Results

  1. Top of page
  2. AbstractResumen
  3. Methods
  4. Results
  5. Discussion
  6. Limitations
  7. Conclusions
  8. References

A total of 564 papers satisfied the search criteria, and 48 papers met the inclusion criteria.[14-61] Fifteen papers were removed from the full-group review because they were single-site, satisfaction, or self-assessment surveys. A total of 33 articles (30 quantitative and three qualitative studies) were critically appraised by each of six reviewers, with a range of mean scores from 10.0 to 21.2 (maximum 25 points). The mean score for the 30 quantitative studies was 14.8 with a standard deviation (SD) of ±3.0, and the quantitative scoring tool demonstrated a Cronbach's alpha of 0.913 and an ICC of 0.613. Similar statistics were not calculated for the qualitative studies because there were only three included studies. Seven quantitative studies met a priori criteria as methodologically superior publications in education research.[33, 35, 36, 41, 43, 46, 55] Because two qualitative studies scored similarly with the highest scores of 16.8 and 17.5 (out of a maximum 25 points), both were highlighted.[19, 45] The seven best quantitative studies are presented in alphabetical order by the surname of the first author, followed by the two best qualitative studies.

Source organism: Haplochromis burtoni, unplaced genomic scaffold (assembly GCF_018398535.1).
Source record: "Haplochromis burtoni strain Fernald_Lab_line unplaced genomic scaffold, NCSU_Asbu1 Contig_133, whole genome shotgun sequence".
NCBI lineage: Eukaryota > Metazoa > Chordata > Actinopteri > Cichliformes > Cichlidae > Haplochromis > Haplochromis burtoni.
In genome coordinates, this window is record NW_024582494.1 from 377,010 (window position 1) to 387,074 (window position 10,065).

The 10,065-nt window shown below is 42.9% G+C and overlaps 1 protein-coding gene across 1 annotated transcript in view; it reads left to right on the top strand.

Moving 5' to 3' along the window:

Harvey A, Bandiera G, Nathens AB, LeBlanc VR. Impact of stress on resident performance in simulated trauma scenarios. J Trauma Acute Care Surg 2012; 72: 497–503.[33]

Background

The effect of stress on clinical performance and training is poorly understood. This study examined whether a difference in stress response and in performance could be demonstrated between a low- and a high-stress trauma resuscitation simulation.

Methods